An additional note on Hurricane Ida precipitation and temperature implications:¬†As is typical with very heavy rainfall events, localized bands of very heavy rain may not be completely captured by the gauge-based observing network, which is the basis for this analysis. This circumstance can lead to an underrepresentation of actual rainfall totals. The issue can be compounded by disruptions to the observers’ ability to report values during or following a severe event and, in this case, several of our reporting stations posted missing data for both temperature and precipitation during this event. Additionally, quality assurance routines may flag large valid precipitation values as erroneous, resulting in underestimated values. NCEI is working to ensure all reports are indeed validated. As a result, a more complete accounting of the temperature statistics and precipitation across Louisiana during August will be available with the September report.

Summer (JuneAugust)


  • Summer temperatures¬†were above average to record warmest from the West Coast to the Great Lakes and into the Northeast as well as across portions of the Mid-Atlantic and Gulf Coast.¬†California,¬†Nevada,¬†Utah,¬†Oregon¬†and¬†Idaho¬†each reported their warmest June-August on record. Sixteen additional states had a top-five warmest summer on record. No state ranked below average for the summer season. Temperatures were below average across portions of the southern Plains and Southeast. Warm¬†overnight temperatures¬†heavily influenced the warm summer temperatures, especially across portions of the Southeast, where¬†daytime temperatures¬†were below average for the season.
  • The¬†Alaska¬†statewide average temperature for the summer was 51.4¬įF, 1.0¬įF above average and ranked in the warmest one-third of the 97-year record. Temperatures were warmer than average across much of the eastern half of the state as well as across the Aleutians and near average for much of the rest of the state.


  • Precipitation¬†was above average across portions of the Great Basin and Southwest,¬† from the southern Plains to the Great Lakes and across much of the eastern U.S.¬†Mississippi¬†had its wettest summer on record with¬†Alabama,¬†Michigan,¬†New York¬†and¬†Massachusetts¬†ranking among their five wettest summers on record. Precipitation was below average from the Northwest to the western Great Lakes and into the central Plains.¬†Minnesota¬†had its seventh-driest summer on record.¬†
  • Precipitation in Alaska was above average across much of the northern half of the state as well as across portions of the Northeast Gulf and Panhandle regions. Precipitation was below average in the southwestern portion of the state. Kotzebue had its wettest summer on record, reporting 9.21 inches and besting the previous record, set in 1963, by nearly an inch. The wildfire season was well-below average with only 254,000 acres consumed ‚ÄĒ less than half of the median value.

Year-to-date (JanuaryAugust)


  • Year-to-date temperatures¬†were above average from the West Coast to the Great Lakes and into the Northeast as well as across parts of the Mid-Atlantic and Southeast.¬†California¬†and¬†Maine¬†each reported their third-warmest January-August on record. Sixteen additional states had a top-ten warmest year-to-date period. Temperatures were below average across much of the southern Plains and lower Mississippi Valley.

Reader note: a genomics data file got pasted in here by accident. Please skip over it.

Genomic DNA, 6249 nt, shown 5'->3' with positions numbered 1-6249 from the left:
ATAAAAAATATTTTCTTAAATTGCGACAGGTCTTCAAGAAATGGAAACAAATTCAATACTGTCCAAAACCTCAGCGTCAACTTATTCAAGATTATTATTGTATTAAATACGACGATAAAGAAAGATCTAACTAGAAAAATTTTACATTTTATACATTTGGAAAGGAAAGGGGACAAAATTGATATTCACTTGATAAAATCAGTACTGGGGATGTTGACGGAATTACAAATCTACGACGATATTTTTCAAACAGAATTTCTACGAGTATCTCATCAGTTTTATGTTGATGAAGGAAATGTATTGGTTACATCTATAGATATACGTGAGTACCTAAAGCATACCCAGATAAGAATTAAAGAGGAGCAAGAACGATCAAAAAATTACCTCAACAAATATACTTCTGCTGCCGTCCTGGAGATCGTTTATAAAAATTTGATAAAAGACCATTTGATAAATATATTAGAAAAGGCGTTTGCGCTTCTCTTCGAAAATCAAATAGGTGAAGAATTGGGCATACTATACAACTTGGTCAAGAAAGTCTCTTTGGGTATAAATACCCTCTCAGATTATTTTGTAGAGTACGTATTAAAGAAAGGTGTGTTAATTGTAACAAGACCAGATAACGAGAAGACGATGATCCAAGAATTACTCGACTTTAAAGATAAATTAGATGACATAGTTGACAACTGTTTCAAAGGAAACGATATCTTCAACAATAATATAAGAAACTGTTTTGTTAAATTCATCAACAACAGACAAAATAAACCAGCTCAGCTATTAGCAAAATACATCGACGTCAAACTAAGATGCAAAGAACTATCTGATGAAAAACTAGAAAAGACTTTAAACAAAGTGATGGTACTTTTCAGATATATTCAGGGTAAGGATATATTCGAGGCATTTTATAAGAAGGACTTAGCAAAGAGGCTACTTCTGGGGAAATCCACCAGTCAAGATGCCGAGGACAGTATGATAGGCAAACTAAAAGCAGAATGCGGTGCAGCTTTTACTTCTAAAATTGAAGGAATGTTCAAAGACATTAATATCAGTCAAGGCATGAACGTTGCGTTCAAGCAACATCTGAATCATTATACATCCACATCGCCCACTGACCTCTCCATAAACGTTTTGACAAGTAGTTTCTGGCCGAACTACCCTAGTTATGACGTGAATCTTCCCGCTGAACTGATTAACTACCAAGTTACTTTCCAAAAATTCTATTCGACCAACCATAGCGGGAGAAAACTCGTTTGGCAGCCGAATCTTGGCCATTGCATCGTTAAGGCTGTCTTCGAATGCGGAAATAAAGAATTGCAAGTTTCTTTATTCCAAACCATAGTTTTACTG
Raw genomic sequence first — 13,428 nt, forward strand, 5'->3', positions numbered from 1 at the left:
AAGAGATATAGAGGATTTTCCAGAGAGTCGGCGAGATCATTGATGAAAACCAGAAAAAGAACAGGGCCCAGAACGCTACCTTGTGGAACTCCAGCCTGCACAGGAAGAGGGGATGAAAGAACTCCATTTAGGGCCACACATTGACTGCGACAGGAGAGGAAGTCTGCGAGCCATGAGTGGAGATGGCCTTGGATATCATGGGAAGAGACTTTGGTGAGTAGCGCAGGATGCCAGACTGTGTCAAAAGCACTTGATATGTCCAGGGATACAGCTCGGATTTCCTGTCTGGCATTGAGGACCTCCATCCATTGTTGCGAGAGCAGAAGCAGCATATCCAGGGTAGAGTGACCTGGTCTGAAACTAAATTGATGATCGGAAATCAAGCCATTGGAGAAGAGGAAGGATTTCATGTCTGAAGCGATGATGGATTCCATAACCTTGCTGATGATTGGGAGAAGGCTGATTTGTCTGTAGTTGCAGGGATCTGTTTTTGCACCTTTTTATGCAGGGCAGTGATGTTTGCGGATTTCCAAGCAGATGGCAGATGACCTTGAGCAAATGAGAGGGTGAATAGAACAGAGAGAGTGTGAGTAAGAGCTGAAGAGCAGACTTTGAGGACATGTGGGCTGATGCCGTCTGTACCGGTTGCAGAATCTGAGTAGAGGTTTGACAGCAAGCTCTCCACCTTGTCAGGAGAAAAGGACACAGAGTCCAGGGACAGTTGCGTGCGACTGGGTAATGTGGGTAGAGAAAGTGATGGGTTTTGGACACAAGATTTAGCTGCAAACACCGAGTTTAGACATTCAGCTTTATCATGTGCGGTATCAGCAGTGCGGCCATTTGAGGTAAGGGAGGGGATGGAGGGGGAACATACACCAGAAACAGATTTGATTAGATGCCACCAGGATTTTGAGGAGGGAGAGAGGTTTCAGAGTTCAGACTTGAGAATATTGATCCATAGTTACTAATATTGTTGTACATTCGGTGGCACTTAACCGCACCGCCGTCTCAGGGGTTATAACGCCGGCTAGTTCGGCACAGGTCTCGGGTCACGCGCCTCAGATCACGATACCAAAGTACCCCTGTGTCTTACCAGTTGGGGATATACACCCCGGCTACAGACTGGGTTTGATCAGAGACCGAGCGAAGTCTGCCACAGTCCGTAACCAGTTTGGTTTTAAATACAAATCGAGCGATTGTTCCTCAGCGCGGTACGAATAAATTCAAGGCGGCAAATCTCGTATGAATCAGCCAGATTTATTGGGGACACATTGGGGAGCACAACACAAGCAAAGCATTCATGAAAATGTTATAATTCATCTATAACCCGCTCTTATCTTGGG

• Year-to-date temperatures across¬†Alaska¬†were near average with above-average temperatures observed across the southwestern portion of the state. Much of the rest of the state experienced near average temperatures for this period.


  • January-August precipitation¬†was above average from the Deep South to the Midwest, across the Southeast and portions of the Northeast.¬†Mississippi¬†had its third-wettest such year-to-date period on record. Precipitation was below average from the West Coast to the western Great Lakes and across portions of northern New England.¬†Montana¬†ranked fifth driest while three additional states ranked among the driest 10 January-August periods on record.¬†
  • For Alaska, January-August precipitation was above average across the West Coast, North Slope and from the Central Interior to the Panhandle. Precipitation was below average in parts of the Cook Inlet region.

For more detailed climate information, check out our comprehensive August 2021 U.S. Climate report scheduled for release on September 14, 2021.

Here are some “ET’s” from Thursday:

Here is some more August 2021 climatology:

Here is more climate and weather news from Thursday:

(As usual, this will be a fluid post in which more information gets added during the day as it crosses my radar, crediting all who have put it on-line. Items will be archived on this site for posterity. In most instances click on the pictures of each tweet to see each article. The most noteworthy items will be listed first.)


Now here are some of today’s articles and notes on the horrid COVID-19 pandemic:

(If you like these posts and my work please contribute via the PayPal widget, which has recently been added to this site. Thanks in advance for any support.) 

Guy Walton ‚ÄúThe Climate Guy‚ÄĚ